By Alicia Wozniak
Reading to our kids before and at bedtime plays an important part in their lives.
It tightens the bond between us, expands their imagination and hopefully, calms them down enough to fall asleep. If a lesson can be learned through stories, even better.
The Calm Buddha at Bedtime gives us just that; time to bond through conversations and learn about mindfulness and compassion from stories beautifully illustrated and easily explained. There are 18 lessons; each with their own Buddha at the end summarizing the story played out by characters like Percy the ostrich and Eric the elephant. Though written for younger children, adults, anyone, can get a refresher, or begin their journey, on Buddhism while reading.
Dharmachari Nagaraja, the author, first explains why he wrote the book and gives readers a background on Buddhism to help us understand what our hopefully sleepy audience will be hearing. The stories are short and sometimes feel a little forced in order to get to the point, but they open a dialogue about mindfulness and compassion.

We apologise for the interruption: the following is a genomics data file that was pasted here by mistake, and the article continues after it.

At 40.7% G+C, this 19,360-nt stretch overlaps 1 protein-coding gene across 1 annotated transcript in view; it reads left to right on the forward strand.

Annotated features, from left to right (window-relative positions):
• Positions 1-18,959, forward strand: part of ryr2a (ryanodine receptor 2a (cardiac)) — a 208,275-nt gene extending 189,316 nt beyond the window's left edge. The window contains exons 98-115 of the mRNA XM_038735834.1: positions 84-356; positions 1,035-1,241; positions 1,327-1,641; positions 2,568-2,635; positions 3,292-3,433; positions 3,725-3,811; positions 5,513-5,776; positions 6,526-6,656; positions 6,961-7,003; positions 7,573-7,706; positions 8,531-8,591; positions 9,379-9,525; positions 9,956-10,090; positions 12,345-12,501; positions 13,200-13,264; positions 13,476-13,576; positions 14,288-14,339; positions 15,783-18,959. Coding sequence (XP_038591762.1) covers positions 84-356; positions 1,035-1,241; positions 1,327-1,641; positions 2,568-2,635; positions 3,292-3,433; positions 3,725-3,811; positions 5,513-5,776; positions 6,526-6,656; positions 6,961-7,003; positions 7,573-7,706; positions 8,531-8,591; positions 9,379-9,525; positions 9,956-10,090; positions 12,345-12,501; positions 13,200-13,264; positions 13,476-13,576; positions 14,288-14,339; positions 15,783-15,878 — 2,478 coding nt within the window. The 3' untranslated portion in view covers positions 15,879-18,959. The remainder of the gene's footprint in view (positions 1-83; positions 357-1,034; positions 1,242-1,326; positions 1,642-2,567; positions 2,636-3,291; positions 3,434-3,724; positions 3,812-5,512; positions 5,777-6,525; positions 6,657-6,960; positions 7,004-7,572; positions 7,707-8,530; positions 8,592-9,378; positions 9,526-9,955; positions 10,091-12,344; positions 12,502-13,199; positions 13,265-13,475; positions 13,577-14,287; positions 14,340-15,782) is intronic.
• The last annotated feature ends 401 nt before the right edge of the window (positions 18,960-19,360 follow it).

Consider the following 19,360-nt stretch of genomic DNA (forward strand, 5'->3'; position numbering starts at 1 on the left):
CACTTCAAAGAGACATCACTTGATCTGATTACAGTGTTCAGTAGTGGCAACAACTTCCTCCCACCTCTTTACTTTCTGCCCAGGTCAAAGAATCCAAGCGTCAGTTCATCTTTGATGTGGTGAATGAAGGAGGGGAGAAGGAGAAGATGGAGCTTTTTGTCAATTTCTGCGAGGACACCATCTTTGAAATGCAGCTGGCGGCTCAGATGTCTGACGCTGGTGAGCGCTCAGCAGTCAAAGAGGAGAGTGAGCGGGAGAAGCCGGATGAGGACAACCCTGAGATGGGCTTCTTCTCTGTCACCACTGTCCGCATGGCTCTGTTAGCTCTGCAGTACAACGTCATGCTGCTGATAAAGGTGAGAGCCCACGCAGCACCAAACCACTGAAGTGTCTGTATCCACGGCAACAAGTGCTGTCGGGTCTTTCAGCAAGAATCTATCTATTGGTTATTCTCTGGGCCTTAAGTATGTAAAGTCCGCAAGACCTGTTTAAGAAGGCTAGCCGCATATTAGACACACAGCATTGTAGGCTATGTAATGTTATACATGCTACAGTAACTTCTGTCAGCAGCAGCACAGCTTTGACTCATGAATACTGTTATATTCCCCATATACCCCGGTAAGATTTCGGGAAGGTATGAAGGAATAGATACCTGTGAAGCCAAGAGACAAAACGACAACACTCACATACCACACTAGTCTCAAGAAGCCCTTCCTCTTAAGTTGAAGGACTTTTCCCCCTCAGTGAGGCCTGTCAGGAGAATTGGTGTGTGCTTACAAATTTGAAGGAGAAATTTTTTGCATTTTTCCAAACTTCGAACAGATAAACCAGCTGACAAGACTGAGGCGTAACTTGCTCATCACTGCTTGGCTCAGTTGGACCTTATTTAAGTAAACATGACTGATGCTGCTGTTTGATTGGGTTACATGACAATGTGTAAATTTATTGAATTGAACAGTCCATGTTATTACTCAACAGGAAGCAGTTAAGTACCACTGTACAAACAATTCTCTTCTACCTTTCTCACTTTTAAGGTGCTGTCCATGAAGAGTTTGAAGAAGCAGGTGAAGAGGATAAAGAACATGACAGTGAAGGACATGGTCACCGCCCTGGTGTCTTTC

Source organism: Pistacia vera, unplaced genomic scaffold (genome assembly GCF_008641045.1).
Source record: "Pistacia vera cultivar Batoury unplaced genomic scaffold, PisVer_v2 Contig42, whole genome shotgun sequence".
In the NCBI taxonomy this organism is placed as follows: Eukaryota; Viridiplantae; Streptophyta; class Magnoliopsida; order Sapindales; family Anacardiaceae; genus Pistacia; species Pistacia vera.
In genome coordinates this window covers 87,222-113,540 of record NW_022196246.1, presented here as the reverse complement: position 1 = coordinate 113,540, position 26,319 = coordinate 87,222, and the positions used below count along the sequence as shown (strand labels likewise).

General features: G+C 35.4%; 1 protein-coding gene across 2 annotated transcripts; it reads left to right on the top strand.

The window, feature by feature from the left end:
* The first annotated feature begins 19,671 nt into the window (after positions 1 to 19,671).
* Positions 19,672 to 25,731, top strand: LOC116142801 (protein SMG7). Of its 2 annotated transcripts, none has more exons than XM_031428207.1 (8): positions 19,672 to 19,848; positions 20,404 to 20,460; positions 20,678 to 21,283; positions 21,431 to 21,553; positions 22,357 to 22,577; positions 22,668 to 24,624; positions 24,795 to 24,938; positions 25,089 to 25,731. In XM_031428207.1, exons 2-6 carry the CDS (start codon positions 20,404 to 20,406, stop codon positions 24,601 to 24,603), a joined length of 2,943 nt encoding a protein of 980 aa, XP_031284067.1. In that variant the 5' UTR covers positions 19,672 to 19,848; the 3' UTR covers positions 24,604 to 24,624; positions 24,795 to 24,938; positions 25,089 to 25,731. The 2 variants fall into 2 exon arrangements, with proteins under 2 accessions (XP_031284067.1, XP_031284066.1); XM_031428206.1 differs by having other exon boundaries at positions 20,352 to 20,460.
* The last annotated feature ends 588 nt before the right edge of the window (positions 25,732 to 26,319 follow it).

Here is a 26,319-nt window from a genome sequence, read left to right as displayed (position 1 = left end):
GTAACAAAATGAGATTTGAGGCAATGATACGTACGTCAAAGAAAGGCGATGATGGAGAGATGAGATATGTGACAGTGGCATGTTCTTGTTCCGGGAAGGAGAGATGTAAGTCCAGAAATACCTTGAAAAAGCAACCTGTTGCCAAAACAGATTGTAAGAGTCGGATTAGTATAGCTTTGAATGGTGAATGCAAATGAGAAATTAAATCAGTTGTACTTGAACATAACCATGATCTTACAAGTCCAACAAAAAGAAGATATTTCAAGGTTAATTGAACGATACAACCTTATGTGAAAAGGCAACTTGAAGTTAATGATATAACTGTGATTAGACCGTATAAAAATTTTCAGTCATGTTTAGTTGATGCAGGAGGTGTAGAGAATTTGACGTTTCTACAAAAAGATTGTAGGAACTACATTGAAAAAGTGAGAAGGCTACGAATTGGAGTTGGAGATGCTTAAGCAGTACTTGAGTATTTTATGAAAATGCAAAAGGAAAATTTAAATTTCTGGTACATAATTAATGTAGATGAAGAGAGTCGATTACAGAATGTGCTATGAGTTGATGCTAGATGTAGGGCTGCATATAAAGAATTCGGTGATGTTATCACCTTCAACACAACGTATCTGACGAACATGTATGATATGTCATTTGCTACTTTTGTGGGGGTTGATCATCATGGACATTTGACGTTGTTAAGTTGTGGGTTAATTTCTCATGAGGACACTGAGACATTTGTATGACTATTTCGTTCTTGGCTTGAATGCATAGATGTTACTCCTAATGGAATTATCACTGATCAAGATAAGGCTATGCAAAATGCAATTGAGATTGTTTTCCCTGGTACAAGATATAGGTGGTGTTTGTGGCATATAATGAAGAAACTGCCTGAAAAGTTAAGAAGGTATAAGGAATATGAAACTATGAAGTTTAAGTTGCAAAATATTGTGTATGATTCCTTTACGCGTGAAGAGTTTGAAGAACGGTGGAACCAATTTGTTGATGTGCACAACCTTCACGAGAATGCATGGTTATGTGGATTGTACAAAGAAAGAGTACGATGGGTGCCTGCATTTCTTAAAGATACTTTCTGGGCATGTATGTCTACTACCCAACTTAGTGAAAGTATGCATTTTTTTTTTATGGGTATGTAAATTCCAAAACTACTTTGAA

Simply, this collection of stories teaches us how to be better to each other and ourselves.
This book isn’t meant to be read all at once. It’s perfect for a story a night.
There are also three meditations at the end of the book, which can be incorporated at the end of each story to cap off our children’s bedtime routine. I found these lovely for myself sitting at my desk during my work day, too.
The Calm Buddha at Bedtime is a good book to have and to keep. Lessons sometimes take a few times to learn. Growing up is challenging. With everything going on in the world, our kids need to learn how to find peace within themselves.
This book helps to give them, and us, that.
Want to read more about teaching children mindfulness? Read: Teaching Kids to Meditate: Things I Have Learned
Editor: Dana Gornall
Woz can be found on Twitter (though she still doesn't really get it), Instagram and on her blog. She can also be found teaching Zumba a few times per week and as often as possible going to yoga, giving up complete control to her teachers.